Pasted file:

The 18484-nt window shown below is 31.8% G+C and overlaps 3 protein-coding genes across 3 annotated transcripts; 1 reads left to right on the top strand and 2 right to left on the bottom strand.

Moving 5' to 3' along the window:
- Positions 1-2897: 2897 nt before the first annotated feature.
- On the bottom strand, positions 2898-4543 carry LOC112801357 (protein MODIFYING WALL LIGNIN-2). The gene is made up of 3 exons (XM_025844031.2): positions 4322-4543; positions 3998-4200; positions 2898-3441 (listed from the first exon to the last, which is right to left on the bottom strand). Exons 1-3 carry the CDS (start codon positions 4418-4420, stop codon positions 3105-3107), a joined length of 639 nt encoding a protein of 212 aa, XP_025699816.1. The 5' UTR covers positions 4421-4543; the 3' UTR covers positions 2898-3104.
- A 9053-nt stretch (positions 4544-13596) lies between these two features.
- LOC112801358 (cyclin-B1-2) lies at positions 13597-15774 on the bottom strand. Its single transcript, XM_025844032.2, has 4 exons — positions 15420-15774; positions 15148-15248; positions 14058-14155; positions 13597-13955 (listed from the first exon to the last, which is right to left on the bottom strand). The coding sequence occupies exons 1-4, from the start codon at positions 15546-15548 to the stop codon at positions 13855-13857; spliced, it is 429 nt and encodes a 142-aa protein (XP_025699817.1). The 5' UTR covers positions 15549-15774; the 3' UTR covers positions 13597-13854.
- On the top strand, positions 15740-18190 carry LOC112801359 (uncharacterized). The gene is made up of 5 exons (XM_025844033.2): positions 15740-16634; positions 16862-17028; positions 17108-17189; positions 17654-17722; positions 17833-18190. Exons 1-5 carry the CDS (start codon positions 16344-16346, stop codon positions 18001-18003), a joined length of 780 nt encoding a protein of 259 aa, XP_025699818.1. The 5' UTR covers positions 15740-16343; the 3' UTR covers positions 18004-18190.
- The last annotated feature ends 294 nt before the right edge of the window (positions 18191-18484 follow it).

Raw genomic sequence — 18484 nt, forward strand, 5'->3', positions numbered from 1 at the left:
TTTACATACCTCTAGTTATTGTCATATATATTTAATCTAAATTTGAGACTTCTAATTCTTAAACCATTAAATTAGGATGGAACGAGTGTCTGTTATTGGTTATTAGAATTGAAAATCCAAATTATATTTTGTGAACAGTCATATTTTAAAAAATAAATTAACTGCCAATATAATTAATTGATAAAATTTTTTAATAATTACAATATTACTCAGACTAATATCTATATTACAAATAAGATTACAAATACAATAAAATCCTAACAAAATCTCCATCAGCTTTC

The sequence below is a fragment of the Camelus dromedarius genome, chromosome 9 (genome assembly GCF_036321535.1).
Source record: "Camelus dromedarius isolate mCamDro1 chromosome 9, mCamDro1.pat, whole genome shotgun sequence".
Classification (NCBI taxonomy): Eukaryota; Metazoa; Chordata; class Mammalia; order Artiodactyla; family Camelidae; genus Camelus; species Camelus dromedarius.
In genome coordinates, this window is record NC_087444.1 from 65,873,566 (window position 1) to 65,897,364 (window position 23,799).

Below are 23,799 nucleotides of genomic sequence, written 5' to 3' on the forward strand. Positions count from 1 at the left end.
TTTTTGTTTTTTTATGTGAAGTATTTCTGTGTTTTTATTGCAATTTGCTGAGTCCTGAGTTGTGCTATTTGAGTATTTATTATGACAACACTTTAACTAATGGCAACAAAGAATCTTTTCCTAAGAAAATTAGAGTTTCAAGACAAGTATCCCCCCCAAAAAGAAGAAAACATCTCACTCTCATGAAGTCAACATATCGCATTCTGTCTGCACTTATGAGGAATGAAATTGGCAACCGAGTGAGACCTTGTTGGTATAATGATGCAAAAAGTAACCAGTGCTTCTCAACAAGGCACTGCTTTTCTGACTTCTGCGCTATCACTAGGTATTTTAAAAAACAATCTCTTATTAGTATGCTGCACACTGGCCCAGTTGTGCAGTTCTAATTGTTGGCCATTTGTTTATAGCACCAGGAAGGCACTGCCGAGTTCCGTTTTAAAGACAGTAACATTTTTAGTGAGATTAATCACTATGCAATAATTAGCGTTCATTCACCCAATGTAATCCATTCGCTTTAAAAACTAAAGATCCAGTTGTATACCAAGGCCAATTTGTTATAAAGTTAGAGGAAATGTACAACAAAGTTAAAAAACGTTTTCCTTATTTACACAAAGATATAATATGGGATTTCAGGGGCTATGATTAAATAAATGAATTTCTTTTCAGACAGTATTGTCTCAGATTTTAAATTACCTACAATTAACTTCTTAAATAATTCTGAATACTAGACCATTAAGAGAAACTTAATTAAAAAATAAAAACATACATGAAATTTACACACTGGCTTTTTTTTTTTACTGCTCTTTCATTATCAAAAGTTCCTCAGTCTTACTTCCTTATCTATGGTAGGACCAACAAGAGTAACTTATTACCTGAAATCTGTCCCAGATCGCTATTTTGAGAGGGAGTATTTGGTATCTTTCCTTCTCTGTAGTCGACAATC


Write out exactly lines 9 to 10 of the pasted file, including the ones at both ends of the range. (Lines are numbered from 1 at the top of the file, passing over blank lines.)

Raw genomic sequence — 18484 nt, forward strand, 5'->3', positions numbered from 1 at the left:
TTTACATACCTCTAGTTATTGTCATATATATTTAATCTAAATTTGAGACTTCTAATTCTTAAACCATTAAATTAGGATGGAACGAGTGTCTGTTATTGGTTATTAGAATTGAAAATCCAAATTATATTTTGTGAACAGTCATATTTTAAAAAATAAATTAACTGCCAATATAATTAATTGATAAAATTTTTTAATAATTACAATATTACTCAGACTAATATCTATATTACAAATAAGATTACAAATACAATAAAATCCTAACAAAATCTCCATCAGCTTTC